Clipping:Ward advocates moving the pitcher back

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Date Wednesday, September 26, 1888
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[from a communication from Ward] The ... proposition, which would remove the pitcher further from the batter, is to my mind the best yet offered. I wish distinctly to disclaim its authorship, which has been attributed to me. I do not know how first suggested it. It has doubtless suggested itself to many different persons, because it is at the same time the most natural, the simplest and the most efficacious solution of the difficulty. Under the oldtime slow pitching the distance was fortyfive feet; yet now, with the speed twice as great, it is only fifty feet. A further increase is advocated by Harry Wright, Anson, Robert Ferguson, Clarkson and many other careful observers. Anson thinks the pitcher should be placed in the middle of the diamond, which would remove him about thirteen feet farther away than at present. I believe, however, we should begin with five feet. It is only necessary to increase the batting about 20 per cent. If this distance does not effect the desired increase, lengthen the distance again in 1890, but for the present make it fiftyfive instead of fifty feet.

This change would not only help the batting but, incidentally, it would relieve two other difficulties and be of great benefit to the game.

In the first place it would make the catcher’s work easier. To catch a swift pitcher at fifty feet is hard enough, but when, in addition, he is wild, as many are and always will be, the difficulty and danger of the undertaking is greatly increased.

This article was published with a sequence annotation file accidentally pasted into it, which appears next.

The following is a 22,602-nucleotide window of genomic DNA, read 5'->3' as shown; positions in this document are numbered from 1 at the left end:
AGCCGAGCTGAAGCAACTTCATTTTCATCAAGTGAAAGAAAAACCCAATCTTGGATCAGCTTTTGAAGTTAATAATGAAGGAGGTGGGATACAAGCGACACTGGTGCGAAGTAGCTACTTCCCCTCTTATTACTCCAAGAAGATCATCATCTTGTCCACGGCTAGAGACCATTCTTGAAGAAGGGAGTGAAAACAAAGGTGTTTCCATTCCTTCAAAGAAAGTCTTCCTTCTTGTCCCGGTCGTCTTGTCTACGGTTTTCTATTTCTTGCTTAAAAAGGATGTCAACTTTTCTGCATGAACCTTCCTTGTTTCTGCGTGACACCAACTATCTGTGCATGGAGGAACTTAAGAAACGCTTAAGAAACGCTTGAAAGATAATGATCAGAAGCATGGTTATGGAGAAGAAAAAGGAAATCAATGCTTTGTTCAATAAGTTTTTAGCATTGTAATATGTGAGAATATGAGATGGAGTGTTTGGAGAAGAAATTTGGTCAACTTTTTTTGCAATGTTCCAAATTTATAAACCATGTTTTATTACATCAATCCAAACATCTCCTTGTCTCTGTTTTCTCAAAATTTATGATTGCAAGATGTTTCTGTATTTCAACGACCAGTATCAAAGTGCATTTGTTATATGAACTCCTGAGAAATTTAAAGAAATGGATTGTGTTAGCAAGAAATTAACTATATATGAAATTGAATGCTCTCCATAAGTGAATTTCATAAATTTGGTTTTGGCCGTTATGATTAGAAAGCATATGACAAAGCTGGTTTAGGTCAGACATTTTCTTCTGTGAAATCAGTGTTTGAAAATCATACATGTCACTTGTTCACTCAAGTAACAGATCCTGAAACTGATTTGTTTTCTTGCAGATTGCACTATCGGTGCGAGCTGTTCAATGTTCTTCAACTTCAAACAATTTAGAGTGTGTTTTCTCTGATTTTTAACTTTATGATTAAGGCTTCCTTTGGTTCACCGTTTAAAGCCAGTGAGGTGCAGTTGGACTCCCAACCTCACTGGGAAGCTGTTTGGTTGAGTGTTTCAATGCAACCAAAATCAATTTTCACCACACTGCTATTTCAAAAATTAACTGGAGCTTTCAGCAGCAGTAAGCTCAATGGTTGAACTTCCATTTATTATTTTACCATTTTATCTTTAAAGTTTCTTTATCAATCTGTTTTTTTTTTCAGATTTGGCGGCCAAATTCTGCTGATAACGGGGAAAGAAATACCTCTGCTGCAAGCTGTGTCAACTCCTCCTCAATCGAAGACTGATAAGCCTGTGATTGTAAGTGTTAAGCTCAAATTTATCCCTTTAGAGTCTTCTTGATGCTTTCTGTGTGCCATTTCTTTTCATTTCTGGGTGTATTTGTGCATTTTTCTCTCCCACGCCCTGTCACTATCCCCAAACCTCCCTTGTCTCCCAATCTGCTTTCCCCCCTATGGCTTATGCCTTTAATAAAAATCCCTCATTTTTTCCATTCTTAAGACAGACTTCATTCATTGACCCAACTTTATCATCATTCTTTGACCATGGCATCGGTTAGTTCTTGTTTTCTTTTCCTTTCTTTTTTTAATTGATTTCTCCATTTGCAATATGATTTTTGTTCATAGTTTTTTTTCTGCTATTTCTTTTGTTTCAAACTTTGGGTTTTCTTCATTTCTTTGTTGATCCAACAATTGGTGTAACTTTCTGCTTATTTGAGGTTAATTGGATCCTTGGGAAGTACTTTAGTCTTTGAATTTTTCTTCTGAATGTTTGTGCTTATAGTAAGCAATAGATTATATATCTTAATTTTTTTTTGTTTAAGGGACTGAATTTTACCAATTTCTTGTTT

In the second place, it would free the batter form much danger. Standing before a swift pitcher, expecting a ball on the plate, it requires the liveliest kind of dodging to escape a ball pitched at the body. Only one who has been hit can appreciate the force of the blow. Five players killed outright and a number seriously injured is the record already for this season, though among the killed have been no professionals, owing to the fact either that we are more skillful in getting out of the way or that our heads are harder; yet a number of professionals have been seriously and dangerously hurt. If anyone thinks the five extra feet would make but little difference let him try facing a swift pitcher at the two distances and he will see his mistake.

The objection advanced that the increased distance would make it impossible for the catcher to throw a runner out at second is untenable. The only loss of time would be that required by the ball to pass through the extra five feet, and, at the speed with which it is thrown, this would be insignificant. And it would be more than compensated for by two other facts. The pitcher would be in a much better position to watch the runner and hold him close to the first base and the catcher would handle the ball more quickly and safely on account of the better view he would be able to get of it.

It is also said that any increase of the distance would make the strain upon the pitcher too great. It would do nothing of the sort. The pitcher throws the ball now with all his force, and he could do no more if he were placed 100 feet away. Moreover, if brute force should, as I fancy, be at a less premium he would employ less speed and more skill and the strain would really be lightened.

Another absurd objection is that it would rob a pitcher of much of his skill. As though such a thing were possible! Skill is a product of the mind, and you can no more rob a man of his skill than you can change the texture of his brain. You may render that skill less effective, but in this instance that is the end sought.

Source Cleveland Plain Dealer
Submitted by Richard Hershberger
Origin Initial Hershberger Clippings

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